Global stocks fall, oil rises in volatile trading after Russia’s oil ban

NEW YORK (Reuters) – Global stock markets fell on Tuesday as oil prices continued to rally, spurred by the United States’ ban on Russian oil and other energy imports due to Moscow’s invasion of Ukraine.

US President Joe Biden made the announcement on Tuesday, while Britain said it would phase out imports of Russian oil and petroleum products by the end of 2022.

Brent benchmark crude for May rose to an intraday high of $131.27 a barrel before settling at $127.98 a barrel, up 3.9%, while US crude futures settled at $123.70 a barrel, an increase of 3.6%. Read more

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Russia, which ships 7-8 million barrels per day of crude oil and fuel to global markets, has been a target of Western sanctions since its invasion of Ukraine on February 24. Read more

Russia has called its actions a “special operation” and said earlier this week that prices could rise to $300 a barrel and that it could shut down its main gas pipeline to Germany if the West blocks its oil exports. Read more

Jason McMahon, head of geopolitical risk analysis at Morning Consult, called the US ban noteworthy, but said the “real obstacle” would be Europe banning Russian energy imports.

“Given Europe’s relatively high dependence on energy supplies from Russia, such a step, if realized, would have significant economic and geopolitical repercussions,” he said.

The news added to volatility in the markets and fueled fears of rising inflation as the European and other economies slow.

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MSCI World Stock Index (.MIWD00000PUS)which measures stocks in 50 countries, is down 0.8% as of 5:40 pm ET (2250 GMT).

Dow Jones Industrial Average (.DJI) It fell 184.74 points, or 0.56%, the Standard & Poor’s 500 (.SPX) It lost 30.39 points by 0.72% and the Nasdaq Composite Index (nineteenth) It fell 35.41 points, or 0.28%. STOXX 600 Index is down 0.51% (.stoxx).

Solita Marcelli, chief investment officer for the Americas at UBS’s wealth management arm, said the increase in oil prices over the past week – the second largest in 30 years – is likely to continue, causing continued market volatility.

“The Russo-Ukrainian war has driven oil prices up faster than we previously expected, but we still see a tight balance between supply and demand for crude oil globally, even if the hostilities end and the geopolitical risk relationship associated with the crude oil declines,” Marselli said.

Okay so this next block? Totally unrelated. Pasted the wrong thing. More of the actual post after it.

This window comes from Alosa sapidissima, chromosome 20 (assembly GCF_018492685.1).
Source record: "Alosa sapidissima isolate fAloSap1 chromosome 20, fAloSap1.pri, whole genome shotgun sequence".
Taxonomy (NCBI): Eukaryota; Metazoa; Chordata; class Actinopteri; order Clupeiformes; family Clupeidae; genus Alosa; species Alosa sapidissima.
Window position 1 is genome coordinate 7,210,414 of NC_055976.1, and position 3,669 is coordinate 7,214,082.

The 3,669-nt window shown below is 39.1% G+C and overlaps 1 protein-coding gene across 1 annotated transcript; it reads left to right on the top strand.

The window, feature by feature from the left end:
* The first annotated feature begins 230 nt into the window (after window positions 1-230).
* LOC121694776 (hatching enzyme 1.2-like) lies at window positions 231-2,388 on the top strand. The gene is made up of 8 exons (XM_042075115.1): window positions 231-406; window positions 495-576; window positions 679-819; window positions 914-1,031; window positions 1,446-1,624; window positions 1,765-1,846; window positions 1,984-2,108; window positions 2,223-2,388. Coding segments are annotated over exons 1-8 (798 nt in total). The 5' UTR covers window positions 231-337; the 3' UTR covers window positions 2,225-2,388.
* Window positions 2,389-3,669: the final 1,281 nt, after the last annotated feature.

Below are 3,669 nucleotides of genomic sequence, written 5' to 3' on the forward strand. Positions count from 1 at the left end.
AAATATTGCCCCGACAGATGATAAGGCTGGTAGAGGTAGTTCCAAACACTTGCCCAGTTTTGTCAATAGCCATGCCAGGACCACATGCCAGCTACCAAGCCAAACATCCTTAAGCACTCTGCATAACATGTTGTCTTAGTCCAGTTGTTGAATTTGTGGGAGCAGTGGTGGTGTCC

Gold held near record levels on Tuesday, after investors took a direct line in the traditional safe metal amid growing concerns about the Russia-Ukraine crisis. Spot gold fell 0.1% to $2,050.97 an ounce.

The London Metal Exchange (LME) halted nickel trading on Tuesday after prices doubled in just hours to a record $100,000 a tonne, spurred by a race to cover short positions. Read more

UBS Global Wealth Management recommended a neutral stance on stocks and advised clients to hold commodities, energy stocks and the US dollar as a short-term portfolio hedge.

The rise in oil and other commodity prices has heightened investor concerns about global inflation. Data this week is expected to show that the US Consumer Price Index rose 7.9% on an annual basis in February, up from 7.5% in January. Read more

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Bloomberg News reported on Tuesday that the European Union plans as soon as this week to issue joint bonds on a potentially massive scale to fund energy and defense spending.

The news pushed both the euro and the yield on US 10-year Treasuries. The euro rebounded from 22-month lows against the dollar, reaching the previous session, and last settled against the dollar at $1.0899. The yield on the 10-year Treasury rose 11.2 basis points to 1.861% after hitting a two-month low on Monday.

The dollar index fell 0.082%.

Investors are carefully watching the European Central Bank’s policy meeting on Thursday. The possibility of stagflation has prompted economists to suggest policy makers delay raising interest rates until late in the year. Read more

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(Reporting by Elizabeth Dilts Marshall) Additional reporting by Saikat Chatterjee, Elizabeth Hoecroft, Sujata Rao and Julie Zhou; Editing by Alexander Smith, Mark Heinrich and Richard Boleyn

Our criteria: Thomson Reuters Trust Principles.

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